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The Social Protection Floor: A policy framework for basic social security

The UN suggests that a social protection floor should consist of two main elements that help to realize human rights: basic services and social transfers.

MAPUTO, Mozambique, 18 July 2011 Receiving an education, being in good health and having sufficient income to participate in cultural life, to express oneself freely and to share knowledge and ideas – these are human rights that should be enjoyed by everyone. Strong societies that are just and cohesive, are built in this way, thus laying the foundation for peace and prosperity in the long term.

The Social Protection Floor (SPF) initiative of the United Nations promotes universal access to social transfers and basic services. Currently, 80% of the world’s population does not enjoy a set of social guarantees that enable them to face the risks of life. Ensuring a minimum level of social protection for these people, many of whom struggle to survive, is a necessity.

The Social Protection Floor is an economic and social need

Investing in a SPF is to invest in social justice and economic development. Social protection contributes to economic growth by improving labor productivity and strengthening social stability. In times of crisis, a SPF acts as an automatic stabilizer of the economy by maintaining aggregate demand. Guaranteeing a SPF to the world population is a considerable challenge, but data obtained from studies conducted by UN agencies show that a SPF is financially viable at all stages of economic development of a country, even if funding is not yet available everywhere.

Recognizing the importance and need for adequate social protection systems, the Secretariat of the Council of Heads of Agencies of the UN recently (April 2009) adopted the SPF initiative, making this one of nine priorities to fight the consequences of the current global crisis.

The SPF initiative focuses on a set of social transfers at the community level, of basic facilities and basic services, to which all citizens should have access in order to ensure the realization of the human rights enshrined in international treaties. While working simultaneously at the level of supply and demand, the SPF adopts a holistic view of social protection.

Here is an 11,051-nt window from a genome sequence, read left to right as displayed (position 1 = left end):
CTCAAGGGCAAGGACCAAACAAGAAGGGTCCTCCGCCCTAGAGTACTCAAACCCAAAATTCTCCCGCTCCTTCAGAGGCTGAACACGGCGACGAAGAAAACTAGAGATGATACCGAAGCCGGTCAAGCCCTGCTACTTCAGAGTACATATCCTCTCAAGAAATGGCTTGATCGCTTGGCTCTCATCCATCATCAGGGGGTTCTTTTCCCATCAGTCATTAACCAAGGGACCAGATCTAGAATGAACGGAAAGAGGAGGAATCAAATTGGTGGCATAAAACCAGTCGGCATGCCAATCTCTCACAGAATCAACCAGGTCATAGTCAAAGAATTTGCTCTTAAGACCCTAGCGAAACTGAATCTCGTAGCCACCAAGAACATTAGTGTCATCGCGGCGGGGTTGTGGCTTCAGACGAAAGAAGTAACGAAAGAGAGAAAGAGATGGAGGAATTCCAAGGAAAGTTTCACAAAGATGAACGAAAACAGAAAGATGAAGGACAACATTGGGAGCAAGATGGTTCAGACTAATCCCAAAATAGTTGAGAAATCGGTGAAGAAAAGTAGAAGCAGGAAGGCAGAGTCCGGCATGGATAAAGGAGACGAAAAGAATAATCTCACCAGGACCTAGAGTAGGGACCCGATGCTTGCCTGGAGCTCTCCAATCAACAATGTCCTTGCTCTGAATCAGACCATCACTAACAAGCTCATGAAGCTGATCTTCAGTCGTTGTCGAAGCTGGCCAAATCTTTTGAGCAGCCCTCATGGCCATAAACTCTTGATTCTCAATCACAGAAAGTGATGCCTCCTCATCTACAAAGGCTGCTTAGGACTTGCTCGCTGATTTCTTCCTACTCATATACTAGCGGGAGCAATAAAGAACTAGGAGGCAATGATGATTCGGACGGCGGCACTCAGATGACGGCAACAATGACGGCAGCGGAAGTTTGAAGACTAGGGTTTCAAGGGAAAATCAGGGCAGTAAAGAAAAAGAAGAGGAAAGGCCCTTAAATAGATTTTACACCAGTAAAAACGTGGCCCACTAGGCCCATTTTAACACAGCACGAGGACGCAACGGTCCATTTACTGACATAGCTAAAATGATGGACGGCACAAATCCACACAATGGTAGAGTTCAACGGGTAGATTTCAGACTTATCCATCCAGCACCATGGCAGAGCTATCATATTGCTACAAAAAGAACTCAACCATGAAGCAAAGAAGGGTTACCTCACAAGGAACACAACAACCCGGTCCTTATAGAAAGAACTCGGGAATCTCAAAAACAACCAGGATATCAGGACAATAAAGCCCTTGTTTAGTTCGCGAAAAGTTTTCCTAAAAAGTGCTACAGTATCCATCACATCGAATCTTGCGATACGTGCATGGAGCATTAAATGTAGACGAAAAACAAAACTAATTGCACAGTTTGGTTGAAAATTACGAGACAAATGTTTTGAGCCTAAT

1. Basic services: Ensure availability, continuity and geographic and financial access to essential services such as water and sanitation services, food and nutrition, health, education, housing, information centers and life insurance, and other social services.

2. Social transfers: Ensure that poor and vulnerable people receive a basic set of social transfers in cash or kind, in order to guarantee them a minimum income and livelihood, and facilitate their access to basic social services. The floor includes social transfers (but also information and political rights) granted to children, people of working age who have low income and elderly people.

There is no single recipe for implementing the SPF. Each country has different social needs, their own development objectives, different fiscal capacity to fulfill them, and they will therefore choose a specific set of measures that fits their situation. Thanks to a coordinated response at the national level, the SPF facilitates and accelerates the creation and strengthening of social protection systems over time.
The SPF initiative supports countries in their efforts to build, improve, expand or redirect their social protection systems through high quality and low cost technical assistance from various UN agencies.

The initiative operates nationally and globally. The National Working Groups support the development of national definitions of SPF, which are integrated into existing frameworks of national development planning. Upon request, the partners behind the SPF initiative also provide technical assistance in support of all other activities related to implementation of the SPF, including awareness and advocacy at the national level, identification of viable policy options and concrete proposals, development of country-specific measures, evaluation of cost and long-term financial sustainability, analysis of fiscal space, support for implementation of identified policy decisions, etc. This global network of technical assistance provides support to country teams and is an awareness-raising effort in favor of implementing SPFs at regional and global levels.

The ILO and WHO are the coordinating organizations globally. The lead agencies and other agencies involved may vary at country level, depending on the capabilities they have to lead the SPF initiative in the specific context of each country. There is an ongoing process of close collaboration with development partners, including bilateral donors, development banks and NGOs involved in the area of social protection.

For more information, please contact:

Arild Drivdal, UNICEF Mozambique, tel. (+258) 21 481 100; email:  

Gabriel Pereira, UNICEF Mozambique, tel. (+258) 21 481 100; email:



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